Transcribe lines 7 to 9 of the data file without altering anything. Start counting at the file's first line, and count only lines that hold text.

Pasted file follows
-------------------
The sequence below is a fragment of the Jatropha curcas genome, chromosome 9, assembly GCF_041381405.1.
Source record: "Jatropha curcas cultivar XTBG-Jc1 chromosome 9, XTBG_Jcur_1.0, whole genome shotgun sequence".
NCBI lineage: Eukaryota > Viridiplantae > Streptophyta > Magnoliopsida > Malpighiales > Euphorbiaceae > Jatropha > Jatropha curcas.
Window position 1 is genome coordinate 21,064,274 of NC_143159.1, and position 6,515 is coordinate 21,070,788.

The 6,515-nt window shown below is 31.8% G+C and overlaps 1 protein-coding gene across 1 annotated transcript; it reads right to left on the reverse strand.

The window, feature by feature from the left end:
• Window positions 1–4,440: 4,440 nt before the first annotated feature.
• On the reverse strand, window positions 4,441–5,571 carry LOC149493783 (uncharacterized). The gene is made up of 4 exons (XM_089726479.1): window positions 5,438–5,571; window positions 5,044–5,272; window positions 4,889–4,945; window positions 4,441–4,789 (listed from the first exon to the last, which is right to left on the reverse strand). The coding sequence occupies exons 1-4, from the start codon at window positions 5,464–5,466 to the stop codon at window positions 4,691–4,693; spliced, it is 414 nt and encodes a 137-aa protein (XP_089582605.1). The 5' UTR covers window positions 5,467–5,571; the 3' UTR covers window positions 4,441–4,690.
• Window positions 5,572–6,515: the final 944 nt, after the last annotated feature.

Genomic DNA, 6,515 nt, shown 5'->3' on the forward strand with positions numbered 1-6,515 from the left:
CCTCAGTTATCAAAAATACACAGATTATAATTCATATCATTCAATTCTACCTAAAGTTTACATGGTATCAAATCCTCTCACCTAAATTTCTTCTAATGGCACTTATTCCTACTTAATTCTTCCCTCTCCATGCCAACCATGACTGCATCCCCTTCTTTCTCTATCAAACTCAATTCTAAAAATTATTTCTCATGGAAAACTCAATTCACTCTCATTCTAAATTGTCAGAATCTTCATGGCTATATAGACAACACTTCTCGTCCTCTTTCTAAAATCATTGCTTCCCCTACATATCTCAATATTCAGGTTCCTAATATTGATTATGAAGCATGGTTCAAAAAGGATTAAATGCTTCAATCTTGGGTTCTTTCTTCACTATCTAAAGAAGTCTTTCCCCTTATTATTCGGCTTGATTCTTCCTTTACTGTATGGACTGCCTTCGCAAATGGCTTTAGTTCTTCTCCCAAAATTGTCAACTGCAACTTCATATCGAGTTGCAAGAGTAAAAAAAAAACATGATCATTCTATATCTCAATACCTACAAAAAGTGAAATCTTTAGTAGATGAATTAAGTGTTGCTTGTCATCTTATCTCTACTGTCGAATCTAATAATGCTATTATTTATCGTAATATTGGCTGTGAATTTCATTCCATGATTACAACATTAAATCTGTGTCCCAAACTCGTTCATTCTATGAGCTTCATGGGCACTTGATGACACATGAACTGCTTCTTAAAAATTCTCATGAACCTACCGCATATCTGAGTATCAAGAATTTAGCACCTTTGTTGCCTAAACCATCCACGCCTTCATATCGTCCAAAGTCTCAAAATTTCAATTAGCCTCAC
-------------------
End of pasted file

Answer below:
• Window positions 1–4,440: 4,440 nt before the first annotated feature.
• On the reverse strand, window positions 4,441–5,571 carry LOC149493783 (uncharacterized). The gene is made up of 4 exons (XM_089726479.1): window positions 5,438–5,571; window positions 5,044–5,272; window positions 4,889–4,945; window positions 4,441–4,789 (listed from the first exon to the last, which is right to left on the reverse strand). The coding sequence occupies exons 1-4, from the start codon at window positions 5,464–5,466 to the stop codon at window positions 4,691–4,693; spliced, it is 414 nt and encodes a 137-aa protein (XP_089582605.1). The 5' UTR covers window positions 5,467–5,571; the 3' UTR covers window positions 4,441–4,690.
• Window positions 5,572–6,515: the final 944 nt, after the last annotated feature.